# Thread: how to prove the boundary of a set is closed?

1. ## how to prove the boundary of a set is closed?

i know it is the definition of a boundary, but im supposed to prove it somehow and I really dont have a clue for this one.

also, ive been looking for proofs using google for this, but most if not all use the closure of the set to prove it.

however, in my class we havent gone over the closure of sets, so im assuming I have to prove the bd is closed without using the closure.

is this possible?

2. Originally Posted by p00ndawg
i know it is the definition of a boundary, but im supposed to prove it somehow and I really dont have a clue for this one.

also, ive been looking for proofs using google for this, but most if not all use the closure of the set to prove it.

however, in my class we havent gone over the closure of sets, so im assuming I have to prove the bd is closed without using the closure.

is this possible?
Let A be a subset of a metric (or topology) space X. A point x in the metric (or topology) space X is a boundary point of A provided that x belongs to $\displaystyle (\overline{A}) \cap (\overline{X \setminus A})$.

An intersection of closed set is closed, so bdA is closed.

EDIT: plz ignore this post. I didnt notice that using a closure is not allowed in your question.

3. Originally Posted by p00ndawg
i know it is the definition of a boundary, but im supposed to prove it somehow and I really dont have a clue for this one.

also, ive been looking for proofs using google for this, but most if not all use the closure of the set to prove it.

however, in my class we havent gone over the closure of sets, so im assuming I have to prove the bd is closed without using the closure.

is this possible?
I assume for my convenience that you are referring to subsets of the reals.

Problem: Let $\displaystyle S\subset\mathbb{R}$ and denote it's boundary by $\displaystyle \partial S$. Prove that $\displaystyle \partial S$ is closed.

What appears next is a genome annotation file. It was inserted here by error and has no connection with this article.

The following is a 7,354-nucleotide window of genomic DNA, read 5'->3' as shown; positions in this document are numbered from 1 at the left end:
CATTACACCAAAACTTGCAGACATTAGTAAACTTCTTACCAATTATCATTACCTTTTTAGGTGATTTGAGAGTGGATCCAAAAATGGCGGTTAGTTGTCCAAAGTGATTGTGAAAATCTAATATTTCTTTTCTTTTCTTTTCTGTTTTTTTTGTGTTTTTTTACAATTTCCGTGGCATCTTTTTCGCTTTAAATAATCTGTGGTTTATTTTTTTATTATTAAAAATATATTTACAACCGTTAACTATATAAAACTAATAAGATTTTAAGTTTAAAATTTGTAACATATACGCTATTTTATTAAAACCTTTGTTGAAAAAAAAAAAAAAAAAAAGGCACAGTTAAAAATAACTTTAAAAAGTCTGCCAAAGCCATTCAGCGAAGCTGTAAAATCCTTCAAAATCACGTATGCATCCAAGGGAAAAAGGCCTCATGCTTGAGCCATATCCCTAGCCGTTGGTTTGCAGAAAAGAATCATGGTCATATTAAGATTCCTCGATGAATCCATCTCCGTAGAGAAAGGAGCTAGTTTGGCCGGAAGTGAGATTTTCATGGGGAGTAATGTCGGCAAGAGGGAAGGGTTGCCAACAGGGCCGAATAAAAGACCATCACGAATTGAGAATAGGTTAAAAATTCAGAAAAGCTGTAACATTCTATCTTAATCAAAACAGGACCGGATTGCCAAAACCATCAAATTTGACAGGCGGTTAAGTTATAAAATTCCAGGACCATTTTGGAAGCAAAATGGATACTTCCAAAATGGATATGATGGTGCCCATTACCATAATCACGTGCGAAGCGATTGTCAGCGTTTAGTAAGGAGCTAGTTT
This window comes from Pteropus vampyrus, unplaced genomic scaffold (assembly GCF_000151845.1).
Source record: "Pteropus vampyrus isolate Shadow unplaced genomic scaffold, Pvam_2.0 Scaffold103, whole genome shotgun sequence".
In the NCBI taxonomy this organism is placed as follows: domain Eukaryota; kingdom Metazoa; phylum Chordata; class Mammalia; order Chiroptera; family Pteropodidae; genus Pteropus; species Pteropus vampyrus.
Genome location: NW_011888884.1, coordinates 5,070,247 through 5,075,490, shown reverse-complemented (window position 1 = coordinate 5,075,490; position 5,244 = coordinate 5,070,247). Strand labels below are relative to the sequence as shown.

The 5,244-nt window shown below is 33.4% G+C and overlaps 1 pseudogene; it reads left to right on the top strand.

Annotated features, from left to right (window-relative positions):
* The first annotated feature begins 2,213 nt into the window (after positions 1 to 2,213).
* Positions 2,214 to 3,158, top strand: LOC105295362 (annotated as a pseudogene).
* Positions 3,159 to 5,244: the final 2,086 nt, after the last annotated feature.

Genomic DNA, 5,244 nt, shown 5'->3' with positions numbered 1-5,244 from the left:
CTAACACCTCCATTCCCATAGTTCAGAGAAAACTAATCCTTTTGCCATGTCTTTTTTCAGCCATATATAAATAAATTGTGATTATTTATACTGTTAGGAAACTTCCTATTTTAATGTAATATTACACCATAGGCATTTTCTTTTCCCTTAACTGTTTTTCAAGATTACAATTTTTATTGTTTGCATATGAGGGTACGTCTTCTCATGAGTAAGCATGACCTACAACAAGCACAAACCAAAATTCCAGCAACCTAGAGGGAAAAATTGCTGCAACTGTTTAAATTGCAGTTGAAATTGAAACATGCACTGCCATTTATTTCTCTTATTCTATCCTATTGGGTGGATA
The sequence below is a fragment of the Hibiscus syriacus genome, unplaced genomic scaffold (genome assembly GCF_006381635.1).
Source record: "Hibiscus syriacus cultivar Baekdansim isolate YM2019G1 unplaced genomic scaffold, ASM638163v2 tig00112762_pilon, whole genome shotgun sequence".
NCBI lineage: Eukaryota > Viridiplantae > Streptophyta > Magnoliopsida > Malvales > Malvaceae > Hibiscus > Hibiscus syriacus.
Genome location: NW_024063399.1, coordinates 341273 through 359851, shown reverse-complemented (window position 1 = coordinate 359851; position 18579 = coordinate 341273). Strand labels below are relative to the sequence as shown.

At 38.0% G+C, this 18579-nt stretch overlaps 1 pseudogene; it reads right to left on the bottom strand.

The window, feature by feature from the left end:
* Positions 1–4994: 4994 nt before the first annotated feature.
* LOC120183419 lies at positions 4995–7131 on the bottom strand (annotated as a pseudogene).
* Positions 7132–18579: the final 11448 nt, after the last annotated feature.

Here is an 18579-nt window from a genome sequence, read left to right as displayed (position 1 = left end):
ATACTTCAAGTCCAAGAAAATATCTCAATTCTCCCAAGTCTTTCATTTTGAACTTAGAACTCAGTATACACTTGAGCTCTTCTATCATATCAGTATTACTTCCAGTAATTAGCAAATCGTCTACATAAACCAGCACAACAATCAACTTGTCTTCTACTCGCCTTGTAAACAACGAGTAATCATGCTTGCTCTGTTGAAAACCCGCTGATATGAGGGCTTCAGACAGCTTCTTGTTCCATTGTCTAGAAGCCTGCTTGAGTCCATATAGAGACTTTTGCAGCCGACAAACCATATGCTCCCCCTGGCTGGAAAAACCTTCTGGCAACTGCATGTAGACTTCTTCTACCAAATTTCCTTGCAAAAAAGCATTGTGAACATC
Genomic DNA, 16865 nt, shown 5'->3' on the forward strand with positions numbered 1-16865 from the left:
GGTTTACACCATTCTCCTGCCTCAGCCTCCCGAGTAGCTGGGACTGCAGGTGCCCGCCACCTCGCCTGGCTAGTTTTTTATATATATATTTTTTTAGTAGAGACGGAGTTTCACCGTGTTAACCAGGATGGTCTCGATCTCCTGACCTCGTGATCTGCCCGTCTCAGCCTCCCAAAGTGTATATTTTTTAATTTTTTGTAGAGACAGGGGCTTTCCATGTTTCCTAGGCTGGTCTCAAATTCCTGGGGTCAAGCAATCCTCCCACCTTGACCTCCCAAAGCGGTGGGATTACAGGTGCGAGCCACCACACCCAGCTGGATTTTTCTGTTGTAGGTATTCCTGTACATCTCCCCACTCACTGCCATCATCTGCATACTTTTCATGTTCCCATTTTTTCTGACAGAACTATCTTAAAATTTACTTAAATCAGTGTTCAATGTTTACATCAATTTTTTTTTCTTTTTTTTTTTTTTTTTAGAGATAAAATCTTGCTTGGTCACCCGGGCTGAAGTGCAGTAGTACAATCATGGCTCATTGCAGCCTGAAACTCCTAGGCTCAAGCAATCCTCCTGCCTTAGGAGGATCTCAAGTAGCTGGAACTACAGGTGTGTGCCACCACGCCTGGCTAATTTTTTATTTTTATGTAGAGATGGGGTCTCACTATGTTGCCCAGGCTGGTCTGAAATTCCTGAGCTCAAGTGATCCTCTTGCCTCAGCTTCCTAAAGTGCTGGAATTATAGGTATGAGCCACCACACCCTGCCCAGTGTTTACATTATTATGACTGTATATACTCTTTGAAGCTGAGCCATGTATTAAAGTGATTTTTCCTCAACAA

Proof: Let $\displaystyle x\in\mathbb{R}-\partial S$. There are two cases

Case 1- $\displaystyle x\in S$. Since $\displaystyle x\in S$ clearly every neighborhood of $\displaystyle x$ will contain a point of $\displaystyle S$. Therefore since $\displaystyle x\in\mathbb{R}-\partial S$ we know there exists some neighborhood $\displaystyle N_{\delta}(x)$ such that $\displaystyle N_{\delta}(x)\cap \left(\mathbb{R}-S\right)=\varnothing$. But clearly for any $\displaystyle x'\in N_{\delta}(x)$ there exists some neighborhood of $\displaystyle N_{\delta'}(x)'$ such that $\displaystyle N_{\delta'}(x')\cap \left(\mathbb{R}-S\right)=\varnothing\implies x'\in\mathbb{R}-\partial S$. Therefore $\displaystyle x\in\left(\mathbb{R}-\partial S\right)^{\circ}$

Case 2-$\displaystyle x\in\mathbb{R}-S$. Similarly, since $\displaystyle x\notin S$ every neighborhood of $\displaystyle S$ will contain a point of $\displaystyle \mathbb{R}-S$. Thus since $\displaystyle x\in\mathbb{R}-S$ we know there exists some $\displaystyle N_{\delta}(x)$ such that $\displaystyle N_{\delta}(x)\cap S=\varnothing$. Let $\displaystyle x'\in N_{\delta}(x)$. Clearly there exists some $\displaystyle N_{\delta'}(x')$ such that $\displaystyle N_{\delta'}(x')\cap S=\varnothing\implies x'\in\mathbb{R}-\partial S$. Therefore, once again $\displaystyle x\in\left(\mathbb{R}-\partial S\right)^{\circ}$

Therefore every element of $\displaystyle \mathbb{R}-\partial S$ is an interior point, thus $\displaystyle \mathbb{R}-\partial S$ is open and consequently $\displaystyle \partial S$ is closed. $\displaystyle \blacksquare$
Alternatively.

Proof: Let $\displaystyle x\in \left[\partial S\right]'$. Then for every $\displaystyle \delta>0$ there exists some $\displaystyle x'\in N_{\delta}(x)$ such that $\displaystyle x'\in \partial S$. Now since $\displaystyle x'\in\partial S$ we know that every neighborhood contains points of both $\displaystyle S$ and $\displaystyle \mathbb{R}-S$, but since $\displaystyle N_{\delta}(x)$ is open I may choose a $\displaystyle \delta'>0$ such that $\displaystyle N_{\delta'}(x')\subset N_{\delta}(x)$. But this clearly implies that there exists points of $\displaystyle S$ and $\displaystyle \mathbb{R}-S$ in $\displaystyle N_{\delta}(x)$. Therefore $\displaystyle x\in \partial S$ and the conclusion follows.

4. Originally Posted by aliceinwonderland
Let A be a subset of a metric (or topology) space X. A point x in the metric (or topology) space X is a boundary point of A provided that x belongs to $\displaystyle (\overline{A}) \cap (\overline{X \setminus A})$.

An intersection of closed set is closed, so bdA is closed.

EDIT: plz ignore this post. I didnt notice that using a closure is not allowed in your question.
If you don't use "closure" at all, just use the definition. Every open set containing x in the above post contains a point of A and a point of X\A. Use the definition of limit points and closed sets, I think you can derive the conclusion.

5. thanks guys i get it.

I kind of knew what I wanted to show I just didnt know how to phrase it in math terms.

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